Dcl-S MixedCaseString Char(10) Inz(‘UpPeRcaSE’) ;

Dcl-S LowerCaseString Char(10) ;

Dcl-S UpperCaseString Char(10) ;


// Converting the full string to lowercase

LowerCaseString = %Lower(‘LOWERCASE’); //lowercase

Dsply LowerCaseString ;


// Converting the portion of a string to lowercase

LowerCaseString = %Lower(‘LOWERCASE’ : 2); //Lowercase

Dsply LowerCaseString ;


// Converting the portion of a string to lowercase

LowerCaseString = %Lower(‘LOWERCASE’ : 2 : 4); //LowerCASE

Dsply LowerCaseString ;


// Converting the string to uppercase

UpperCaseString = %Upper(MixedCaseString); //UPPERCASE

Dsply UpperCaseString ;


*InLr = *On ;

In the above example, 
Line – 8: We are passing the string (in uppercase) to BIF %LOWER without any optional parameters.This would convert the full string to lowercase. Line – 12: We are passing the string (in uppercase) to BIF %LOWER with an optional parameter ‘start position’.This would convert the string from start position till end of the string.Line – 16: We are passing the string (in uppercase) to BIF %LOWER with both the optional parameters ‘start position’ and ‘length’. This would convert the string from start position till the number of characters mentioned in the length parameter. Remaining string would be unchanged. Line – 20: We are passing a variable (with string in both lowercase and uppercase letters) to BIF %UPPER without any optional parameters. This would convert the full string to uppercase. Similar to the BIF %LOWER, Optional parameters can be used with %UPPER to convert part of the string to uppercase. 

*These Built-in Functions are only available since IBM i 7.4 TR4 and IBM i 7.3 TR 10.
If you have any Suggestions or Feedback, Please leave a comment below or use Contact Form. 

IBM i – IBM Power Systems Community

As of the time of writing this document (original November 2020, updated June 2021), there are no known ransomware malware programs or viruses that run directly on the IBM i.  However, the IBM i can be affected by an infected PC on the network.  These PCs are most often infected by opening an infected email attachment, web browser injection, visiting a link to a site that distributes the malware program masquerading as a patch, update, or viewer, by the user being socially engineered by the attacker, or a combination of these.

The IBM i can be a file server to PCs holding any sort of binary data.  This means that the IBM i could be a holder of an infected file, but the file will not run directly on or infect the IBM i.  There are many ways a file could end upon the system in the first place, such as FTP, SCP, or removable media, not just from a network share.  Those infected files could then be shared to a PC via those same methods or more widely if the system is also a web server.  The bulk of this article will focus on the risks that come from the IBM i serving as file server, the largest attack surface for this type of malware.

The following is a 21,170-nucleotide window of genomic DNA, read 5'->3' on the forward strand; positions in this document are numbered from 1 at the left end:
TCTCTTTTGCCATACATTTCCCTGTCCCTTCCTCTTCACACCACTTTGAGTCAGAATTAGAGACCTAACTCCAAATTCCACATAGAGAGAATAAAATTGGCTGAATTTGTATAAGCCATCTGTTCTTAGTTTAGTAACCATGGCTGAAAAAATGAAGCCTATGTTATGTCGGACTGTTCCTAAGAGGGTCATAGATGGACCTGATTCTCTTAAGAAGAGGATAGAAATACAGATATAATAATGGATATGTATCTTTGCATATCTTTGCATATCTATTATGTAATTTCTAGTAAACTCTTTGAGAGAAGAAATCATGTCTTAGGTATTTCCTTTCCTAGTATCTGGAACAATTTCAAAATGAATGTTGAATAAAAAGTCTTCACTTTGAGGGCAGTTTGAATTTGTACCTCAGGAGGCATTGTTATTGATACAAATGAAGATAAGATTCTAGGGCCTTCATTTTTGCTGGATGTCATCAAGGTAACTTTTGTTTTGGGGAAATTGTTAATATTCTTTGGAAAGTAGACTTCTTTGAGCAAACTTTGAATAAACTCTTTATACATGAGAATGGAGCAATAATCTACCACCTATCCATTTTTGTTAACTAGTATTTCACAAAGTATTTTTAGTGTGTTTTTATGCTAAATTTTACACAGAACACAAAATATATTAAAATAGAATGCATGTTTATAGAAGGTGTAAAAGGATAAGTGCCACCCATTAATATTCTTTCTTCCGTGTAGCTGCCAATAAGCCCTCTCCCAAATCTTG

There can be many purposes for these malware programs.  First and most obvious, and its namesake, is to lock up systems and hold access to them until a ransom or fee is paid, usually in bitcoin due to its anonymous nature.  This lock up is done by encrypting critical data, operating system files, and if possible, backups.  The theory is that once the ransom is paid, a decryption program and key will be provided.  Almost all IT security groups, including the FBI, recommend NOT paying the ransom.  In the US, it may even be considered a crime to pay the ransom depending on the location of the attackers.  Once a company is known to pay ransom, they will become a larger target to other groups.  Only once the lure of money is gone, will ransomware go away.

Even if these systems can be restored from unaffected or segmented backups, there is a second and growing concern.  Before encrypting systems, more strains of ransomware now will look around the network first.  As part of their reconnaissance to get a better foothold and pivot to higher value computers or domain controllers, they will look for high value data or personally identifiable information (PII).  Once found, it will be exfiltrated from the network to the attackers.  Now, if the ransom is not paid, not only is the company on their own to recover their systems, but the attackers also threaten to publicly release the stolen information.

Keep in mind this information is about ransomware in general.  Specifics on IBM i will follow.  One resource for more information is the National Institute of Standards and Technology (NIST) Cybersecurity Special Publication (SP) 1800-26, Detecting and Responding to Ransomware and Other Destructive Events.  And of course, from IBM’s own X-Force team The definitive guide to ransomware: Readiness, response, and remediation.